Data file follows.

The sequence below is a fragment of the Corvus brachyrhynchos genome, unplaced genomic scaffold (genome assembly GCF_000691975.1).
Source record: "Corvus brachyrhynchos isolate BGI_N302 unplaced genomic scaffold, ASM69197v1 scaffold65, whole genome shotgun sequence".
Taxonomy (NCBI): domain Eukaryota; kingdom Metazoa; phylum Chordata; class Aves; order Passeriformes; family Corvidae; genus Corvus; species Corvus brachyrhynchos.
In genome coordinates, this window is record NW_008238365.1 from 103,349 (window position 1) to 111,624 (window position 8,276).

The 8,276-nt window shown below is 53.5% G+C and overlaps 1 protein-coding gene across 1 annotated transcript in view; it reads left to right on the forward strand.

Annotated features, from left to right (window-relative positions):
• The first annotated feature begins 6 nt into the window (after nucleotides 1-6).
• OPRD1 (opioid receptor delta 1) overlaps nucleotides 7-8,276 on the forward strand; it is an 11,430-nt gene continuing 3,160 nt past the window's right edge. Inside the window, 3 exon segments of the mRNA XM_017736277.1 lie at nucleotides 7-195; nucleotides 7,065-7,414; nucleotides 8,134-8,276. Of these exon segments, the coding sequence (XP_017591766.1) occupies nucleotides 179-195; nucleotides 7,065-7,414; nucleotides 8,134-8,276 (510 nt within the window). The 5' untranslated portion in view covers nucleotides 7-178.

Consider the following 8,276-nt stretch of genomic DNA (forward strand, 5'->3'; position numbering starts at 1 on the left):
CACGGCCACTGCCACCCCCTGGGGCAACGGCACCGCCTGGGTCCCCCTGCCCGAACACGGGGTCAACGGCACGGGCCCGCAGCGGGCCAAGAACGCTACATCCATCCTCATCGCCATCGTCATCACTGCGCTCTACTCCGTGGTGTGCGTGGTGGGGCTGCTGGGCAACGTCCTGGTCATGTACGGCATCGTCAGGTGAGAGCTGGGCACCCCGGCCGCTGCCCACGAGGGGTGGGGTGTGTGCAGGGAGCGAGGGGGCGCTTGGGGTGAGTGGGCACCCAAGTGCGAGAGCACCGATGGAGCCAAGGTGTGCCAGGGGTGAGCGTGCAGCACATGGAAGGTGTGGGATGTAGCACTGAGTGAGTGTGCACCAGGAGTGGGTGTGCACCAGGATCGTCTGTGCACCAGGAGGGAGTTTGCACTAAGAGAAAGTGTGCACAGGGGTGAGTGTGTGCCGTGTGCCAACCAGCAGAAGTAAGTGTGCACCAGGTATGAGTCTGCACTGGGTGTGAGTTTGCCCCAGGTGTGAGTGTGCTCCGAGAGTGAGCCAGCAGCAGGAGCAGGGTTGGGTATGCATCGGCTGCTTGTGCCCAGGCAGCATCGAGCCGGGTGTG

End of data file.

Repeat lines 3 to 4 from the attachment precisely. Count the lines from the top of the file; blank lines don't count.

Taxonomy (NCBI): domain Eukaryota; kingdom Metazoa; phylum Chordata; class Aves; order Passeriformes; family Corvidae; genus Corvus; species Corvus brachyrhynchos.
In genome coordinates, this window is record NW_008238365.1 from 103,349 (window position 1) to 111,624 (window position 8,276).